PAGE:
At 3,000 meters (9,842 feet) in the Andes herpetologists were surprised to discover a frog so small it could sit on a dime with room to spare. Further study showed that this new species, named Noble’s pygmy frog, is the smallest frog in the Andean mountain range.
The tiny frog took biologists by surprise since as a general rule species in higher altitudes tend to be larger than similar species in lower regions. Measuring at less than half an inch, the Noble’s pygmy frog is not only the smallest frog in the Andes, but one of the smallest vertebrates in the world above 3,000 meters.
Female Noble’s pygmy frog attending her two eggs.
Unlike most of her relatives the female Noble’s pygmy frog lays eggs that hatch not tadpoles, but actual infant frogs. Instead of laying hundreds of eggs, she lays only two in a moist place, like under moss or the leaf litter. The mother protects the eggs from drying out and hungry insects.
The status of the Noble’s pygmy frog population is unknown, however the chytrid fungus that has devastated amphibians globally has also taken its toll in Peru. Herpetologists hope the nature of the ecosystems in the Andes allows endangered frogs places to retreat to avoid the plague.
Male Noble’s pygmy frog on index finger.
The frog was discovered in the cloud forests of Manu National Park in Peru. The frog inhabits cloud forest, montane scrub, and the high-elevation grasslands located in the park and the privately-owned Wayqecha Research Station. Ten new frog species have been discovered in these cloud forests in the last two years alone.
The new species is described by Edgar Lehr from the Senckenberg Natural History Collections in Dresden and Swiss-Peruvian ecologist Alessandro Catenazzi from the University of California at Berkeley in the latest issue of the journal Copeia.
Citation: Lehr, E., and A. Catenazzi. 2009. A new species of minute Noblella (Anura: Strabomantidae) from southern Peru: the smallest frog of the Andes. Copeia 2009(1): 148-156.
Poison frog diversity linked to the Andes
Electric colors, wild markings, and toxic skin have made poison frogs well-known inhabitants of the Amazon rainforest. With 353 recognized species, and probably more awaiting discovery, poison frogs are an incredibly diverse group of amphibians. While it has long been believed that the Amazon basin, itself, was the source of their diversity, a new study published in PLoS Biology has uncovered that the Andes mountain chain has served as an oven of evolutionary biodiversity for poison frogs over several million years.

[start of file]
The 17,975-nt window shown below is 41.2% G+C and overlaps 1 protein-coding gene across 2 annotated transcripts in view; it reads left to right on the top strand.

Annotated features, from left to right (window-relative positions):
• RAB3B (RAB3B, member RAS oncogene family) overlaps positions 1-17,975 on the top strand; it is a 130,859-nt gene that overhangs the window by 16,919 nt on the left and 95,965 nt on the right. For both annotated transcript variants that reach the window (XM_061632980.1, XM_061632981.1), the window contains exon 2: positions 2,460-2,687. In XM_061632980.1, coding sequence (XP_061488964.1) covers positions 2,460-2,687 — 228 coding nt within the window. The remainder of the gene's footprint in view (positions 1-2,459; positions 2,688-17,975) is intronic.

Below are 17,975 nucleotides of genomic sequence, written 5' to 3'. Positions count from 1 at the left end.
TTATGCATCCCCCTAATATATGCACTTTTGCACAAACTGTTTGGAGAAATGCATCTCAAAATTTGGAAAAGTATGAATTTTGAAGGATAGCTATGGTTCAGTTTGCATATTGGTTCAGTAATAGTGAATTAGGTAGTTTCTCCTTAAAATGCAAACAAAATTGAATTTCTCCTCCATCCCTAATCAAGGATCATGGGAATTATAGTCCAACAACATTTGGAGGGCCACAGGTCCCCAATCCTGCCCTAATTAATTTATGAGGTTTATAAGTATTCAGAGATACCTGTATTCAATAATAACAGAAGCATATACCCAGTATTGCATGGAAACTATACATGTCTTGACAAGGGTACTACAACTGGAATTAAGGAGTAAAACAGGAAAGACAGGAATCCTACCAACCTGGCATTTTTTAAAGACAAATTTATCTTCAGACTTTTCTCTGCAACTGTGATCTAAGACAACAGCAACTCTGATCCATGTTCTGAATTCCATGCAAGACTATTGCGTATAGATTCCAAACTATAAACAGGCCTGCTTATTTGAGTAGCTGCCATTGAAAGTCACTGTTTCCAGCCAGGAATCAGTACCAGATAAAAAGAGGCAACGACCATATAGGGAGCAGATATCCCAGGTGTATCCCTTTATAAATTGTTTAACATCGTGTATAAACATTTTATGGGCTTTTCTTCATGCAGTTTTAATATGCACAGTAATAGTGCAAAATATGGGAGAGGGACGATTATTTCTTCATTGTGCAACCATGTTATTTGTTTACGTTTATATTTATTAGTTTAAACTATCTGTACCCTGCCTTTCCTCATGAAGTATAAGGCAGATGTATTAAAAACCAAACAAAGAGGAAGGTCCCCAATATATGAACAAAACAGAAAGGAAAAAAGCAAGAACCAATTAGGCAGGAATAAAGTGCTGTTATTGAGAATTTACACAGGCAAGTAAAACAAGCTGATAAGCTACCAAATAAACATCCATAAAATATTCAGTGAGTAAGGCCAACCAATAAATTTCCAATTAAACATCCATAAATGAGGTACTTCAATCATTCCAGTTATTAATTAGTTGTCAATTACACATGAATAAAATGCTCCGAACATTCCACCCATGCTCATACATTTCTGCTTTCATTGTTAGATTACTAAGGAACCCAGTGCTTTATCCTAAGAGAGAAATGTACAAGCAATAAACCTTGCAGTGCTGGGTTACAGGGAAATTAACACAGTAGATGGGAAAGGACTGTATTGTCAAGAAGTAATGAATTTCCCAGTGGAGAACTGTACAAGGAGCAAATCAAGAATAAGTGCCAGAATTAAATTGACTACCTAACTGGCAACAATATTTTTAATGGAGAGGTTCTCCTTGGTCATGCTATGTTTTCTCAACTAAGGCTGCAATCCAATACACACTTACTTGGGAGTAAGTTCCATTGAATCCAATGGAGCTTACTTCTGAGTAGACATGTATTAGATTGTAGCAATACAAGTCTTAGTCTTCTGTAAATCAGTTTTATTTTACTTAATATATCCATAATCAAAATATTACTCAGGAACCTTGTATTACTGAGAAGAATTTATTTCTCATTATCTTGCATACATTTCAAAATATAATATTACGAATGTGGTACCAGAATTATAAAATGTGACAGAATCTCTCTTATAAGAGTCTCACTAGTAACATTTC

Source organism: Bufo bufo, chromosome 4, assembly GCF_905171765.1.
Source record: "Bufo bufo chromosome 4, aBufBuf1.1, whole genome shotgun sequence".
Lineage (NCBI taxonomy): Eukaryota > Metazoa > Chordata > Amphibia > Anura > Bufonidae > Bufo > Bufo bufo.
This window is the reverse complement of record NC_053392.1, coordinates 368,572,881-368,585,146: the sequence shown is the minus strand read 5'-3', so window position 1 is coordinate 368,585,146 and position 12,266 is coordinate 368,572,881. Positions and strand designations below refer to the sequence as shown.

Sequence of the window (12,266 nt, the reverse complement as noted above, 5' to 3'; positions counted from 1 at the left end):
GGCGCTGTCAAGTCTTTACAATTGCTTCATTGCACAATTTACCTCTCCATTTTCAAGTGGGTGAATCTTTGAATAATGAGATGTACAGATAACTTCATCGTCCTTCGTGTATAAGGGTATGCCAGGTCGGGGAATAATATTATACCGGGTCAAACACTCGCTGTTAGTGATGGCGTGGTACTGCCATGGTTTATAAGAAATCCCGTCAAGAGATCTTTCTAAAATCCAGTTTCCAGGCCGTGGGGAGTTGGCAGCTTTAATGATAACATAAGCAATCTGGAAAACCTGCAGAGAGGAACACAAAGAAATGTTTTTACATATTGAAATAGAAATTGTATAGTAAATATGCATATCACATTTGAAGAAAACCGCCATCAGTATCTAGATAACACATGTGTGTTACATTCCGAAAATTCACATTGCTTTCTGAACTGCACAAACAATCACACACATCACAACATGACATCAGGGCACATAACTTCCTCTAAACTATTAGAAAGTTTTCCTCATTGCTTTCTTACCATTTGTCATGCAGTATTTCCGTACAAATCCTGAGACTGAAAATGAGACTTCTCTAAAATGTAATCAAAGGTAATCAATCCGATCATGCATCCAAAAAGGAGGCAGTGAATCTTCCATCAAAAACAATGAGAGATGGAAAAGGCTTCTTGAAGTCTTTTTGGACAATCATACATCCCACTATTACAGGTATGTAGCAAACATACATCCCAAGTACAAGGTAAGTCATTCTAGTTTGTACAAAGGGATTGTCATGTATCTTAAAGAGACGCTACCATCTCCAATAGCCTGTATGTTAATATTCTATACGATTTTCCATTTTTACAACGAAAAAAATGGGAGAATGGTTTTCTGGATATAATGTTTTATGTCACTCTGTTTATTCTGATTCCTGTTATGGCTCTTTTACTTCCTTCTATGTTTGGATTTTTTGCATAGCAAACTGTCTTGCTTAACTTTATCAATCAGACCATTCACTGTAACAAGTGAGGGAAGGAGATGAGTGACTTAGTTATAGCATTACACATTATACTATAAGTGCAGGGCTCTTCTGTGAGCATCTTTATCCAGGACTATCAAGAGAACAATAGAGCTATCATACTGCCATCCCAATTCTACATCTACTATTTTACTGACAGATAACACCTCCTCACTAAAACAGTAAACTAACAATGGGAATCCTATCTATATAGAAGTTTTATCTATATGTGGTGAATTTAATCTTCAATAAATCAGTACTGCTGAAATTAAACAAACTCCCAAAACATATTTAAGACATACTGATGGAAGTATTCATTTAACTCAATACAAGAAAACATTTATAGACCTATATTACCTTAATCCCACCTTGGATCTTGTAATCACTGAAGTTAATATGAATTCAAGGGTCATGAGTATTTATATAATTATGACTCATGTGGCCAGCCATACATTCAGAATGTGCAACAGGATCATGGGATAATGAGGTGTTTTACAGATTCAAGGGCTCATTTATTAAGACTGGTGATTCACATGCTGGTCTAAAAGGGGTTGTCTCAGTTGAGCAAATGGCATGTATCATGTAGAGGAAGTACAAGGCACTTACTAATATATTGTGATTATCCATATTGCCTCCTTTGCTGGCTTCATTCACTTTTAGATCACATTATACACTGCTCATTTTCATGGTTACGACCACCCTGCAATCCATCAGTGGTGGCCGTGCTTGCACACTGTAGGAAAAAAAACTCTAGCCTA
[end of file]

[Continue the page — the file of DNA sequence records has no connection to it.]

Photos of new frogs discovered in Colombia
Ten undescribed species of amphibians — including nine frog and one salamander — have been discovered in the mountains of Colombia, report scientists from Conservation International (CI). The “new” amphibians included spiky-skinned, orange-legged rain frog, three poison dart frogs and three glass frogs, named for their transparent skin. The amphibians were discovered during a recent Rapid Assessment Program (RAP) expedition in the Tacarcuna area of the Darien, near the border with Panama.
Green-blooded, blue-boned frog discovered in Cambodia
Researchers have discovered a previously unknown species of frog in Cambodia. The amphibian is unusual in that is has green blood and turquoise-colored bones, a result of its transparent skin and a pigment that may make the species unpalatable to predators, according to Fauna & Flora International (FFI).
The number of endangered amphibians in Peru may be underestimated
The number of threatened amphibian species in Peru may be significantly underestimated, increasing the risk that conservation decisions will fail to account for their needs, report researchers writing in the December issue of Tropical Conservation Science.
7 new species of frog discovered in Ecuador
Seven previously unknown species of frog discovered over the past two years by Ecuadorian researchers are already under threat from habitat loss, reports a newsletter from the IUCN Amphibian Specialist Group.
Good news for amphibians: three new species and one “extinct” frog discovered
Amphibians have received a lot of bleak news recently. Last week a report from the Zoological Society of London and EDGE stated that 50 percent of Europe’s amphibians will go extinct by 2050 unless more is done for their conservation. Meanwhile a report published in August found that one in three amphibians worldwide are threatened with extinction, while 200 species have already been lost since the 1980s. Therefore the discovery of three new frog species and the rediscovery of one thought to be extinct provide a little respite from such bad tidings.